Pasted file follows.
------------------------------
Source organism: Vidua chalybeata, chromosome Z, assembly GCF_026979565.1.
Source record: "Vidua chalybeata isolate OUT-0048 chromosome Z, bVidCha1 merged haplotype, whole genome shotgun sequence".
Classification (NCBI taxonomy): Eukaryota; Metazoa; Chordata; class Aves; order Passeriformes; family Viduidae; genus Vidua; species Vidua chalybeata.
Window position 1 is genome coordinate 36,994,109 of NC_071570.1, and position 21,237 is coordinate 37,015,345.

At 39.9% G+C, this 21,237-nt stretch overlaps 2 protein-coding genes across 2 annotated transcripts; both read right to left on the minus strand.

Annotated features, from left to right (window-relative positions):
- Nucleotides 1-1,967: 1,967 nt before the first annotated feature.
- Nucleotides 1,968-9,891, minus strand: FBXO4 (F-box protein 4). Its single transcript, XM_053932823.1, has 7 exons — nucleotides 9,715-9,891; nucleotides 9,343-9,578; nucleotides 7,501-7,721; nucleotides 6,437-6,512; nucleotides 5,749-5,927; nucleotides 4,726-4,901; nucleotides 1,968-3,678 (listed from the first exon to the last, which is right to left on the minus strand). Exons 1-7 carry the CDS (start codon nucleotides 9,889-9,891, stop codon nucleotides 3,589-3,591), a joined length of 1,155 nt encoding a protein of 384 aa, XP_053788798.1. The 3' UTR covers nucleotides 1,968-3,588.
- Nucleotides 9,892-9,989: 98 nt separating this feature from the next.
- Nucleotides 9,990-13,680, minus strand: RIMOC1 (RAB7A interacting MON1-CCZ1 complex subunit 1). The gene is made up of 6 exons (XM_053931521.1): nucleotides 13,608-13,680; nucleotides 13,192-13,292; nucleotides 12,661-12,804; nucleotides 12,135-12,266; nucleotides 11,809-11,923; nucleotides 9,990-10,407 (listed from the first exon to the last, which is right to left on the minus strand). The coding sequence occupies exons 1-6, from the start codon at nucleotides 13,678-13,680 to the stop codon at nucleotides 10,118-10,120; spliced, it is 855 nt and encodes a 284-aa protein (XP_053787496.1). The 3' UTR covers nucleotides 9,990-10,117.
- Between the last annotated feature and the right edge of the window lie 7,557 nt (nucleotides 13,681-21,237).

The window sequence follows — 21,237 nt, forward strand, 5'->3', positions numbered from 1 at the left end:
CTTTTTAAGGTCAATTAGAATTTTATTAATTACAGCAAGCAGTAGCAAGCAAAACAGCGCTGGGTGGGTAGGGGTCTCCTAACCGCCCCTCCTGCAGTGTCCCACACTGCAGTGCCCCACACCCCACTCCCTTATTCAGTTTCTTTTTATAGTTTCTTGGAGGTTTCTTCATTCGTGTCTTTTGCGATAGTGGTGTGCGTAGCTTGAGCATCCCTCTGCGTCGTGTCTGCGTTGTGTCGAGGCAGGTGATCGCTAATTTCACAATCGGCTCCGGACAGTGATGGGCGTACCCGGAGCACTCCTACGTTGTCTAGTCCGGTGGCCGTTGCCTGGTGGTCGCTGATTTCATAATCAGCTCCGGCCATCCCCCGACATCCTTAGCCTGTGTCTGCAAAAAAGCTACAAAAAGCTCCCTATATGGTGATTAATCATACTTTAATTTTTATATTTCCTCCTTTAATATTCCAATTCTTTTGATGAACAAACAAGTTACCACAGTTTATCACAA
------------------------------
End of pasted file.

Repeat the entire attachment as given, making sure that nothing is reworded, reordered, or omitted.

Source organism: Vidua chalybeata, chromosome Z, assembly GCF_026979565.1.
Source record: "Vidua chalybeata isolate OUT-0048 chromosome Z, bVidCha1 merged haplotype, whole genome shotgun sequence".
Classification (NCBI taxonomy): Eukaryota; Metazoa; Chordata; class Aves; order Passeriformes; family Viduidae; genus Vidua; species Vidua chalybeata.
Window position 1 is genome coordinate 36,994,109 of NC_071570.1, and position 21,237 is coordinate 37,015,345.

At 39.9% G+C, this 21,237-nt stretch overlaps 2 protein-coding genes across 2 annotated transcripts; both read right to left on the minus strand.

Annotated features, from left to right (window-relative positions):
- Nucleotides 1-1,967: 1,967 nt before the first annotated feature.
- Nucleotides 1,968-9,891, minus strand: FBXO4 (F-box protein 4). Its single transcript, XM_053932823.1, has 7 exons — nucleotides 9,715-9,891; nucleotides 9,343-9,578; nucleotides 7,501-7,721; nucleotides 6,437-6,512; nucleotides 5,749-5,927; nucleotides 4,726-4,901; nucleotides 1,968-3,678 (listed from the first exon to the last, which is right to left on the minus strand). Exons 1-7 carry the CDS (start codon nucleotides 9,889-9,891, stop codon nucleotides 3,589-3,591), a joined length of 1,155 nt encoding a protein of 384 aa, XP_053788798.1. The 3' UTR covers nucleotides 1,968-3,588.
- Nucleotides 9,892-9,989: 98 nt separating this feature from the next.
- Nucleotides 9,990-13,680, minus strand: RIMOC1 (RAB7A interacting MON1-CCZ1 complex subunit 1). The gene is made up of 6 exons (XM_053931521.1): nucleotides 13,608-13,680; nucleotides 13,192-13,292; nucleotides 12,661-12,804; nucleotides 12,135-12,266; nucleotides 11,809-11,923; nucleotides 9,990-10,407 (listed from the first exon to the last, which is right to left on the minus strand). The coding sequence occupies exons 1-6, from the start codon at nucleotides 13,678-13,680 to the stop codon at nucleotides 10,118-10,120; spliced, it is 855 nt and encodes a 284-aa protein (XP_053787496.1). The 3' UTR covers nucleotides 9,990-10,117.
- Between the last annotated feature and the right edge of the window lie 7,557 nt (nucleotides 13,681-21,237).

The window sequence follows — 21,237 nt, forward strand, 5'->3', positions numbered from 1 at the left end:
CTTTTTAAGGTCAATTAGAATTTTATTAATTACAGCAAGCAGTAGCAAGCAAAACAGCGCTGGGTGGGTAGGGGTCTCCTAACCGCCCCTCCTGCAGTGTCCCACACTGCAGTGCCCCACACCCCACTCCCTTATTCAGTTTCTTTTTATAGTTTCTTGGAGGTTTCTTCATTCGTGTCTTTTGCGATAGTGGTGTGCGTAGCTTGAGCATCCCTCTGCGTCGTGTCTGCGTTGTGTCGAGGCAGGTGATCGCTAATTTCACAATCGGCTCCGGACAGTGATGGGCGTACCCGGAGCACTCCTACGTTGTCTAGTCCGGTGGCCGTTGCCTGGTGGTCGCTGATTTCATAATCAGCTCCGGCCATCCCCCGACATCCTTAGCCTGTGTCTGCAAAAAAGCTACAAAAAGCTCCCTATATGGTGATTAATCATACTTTAATTTTTATATTTCCTCCTTTAATATTCCAATTCTTTTGATGAACAAACAAGTTACCACAGTTTATCACAA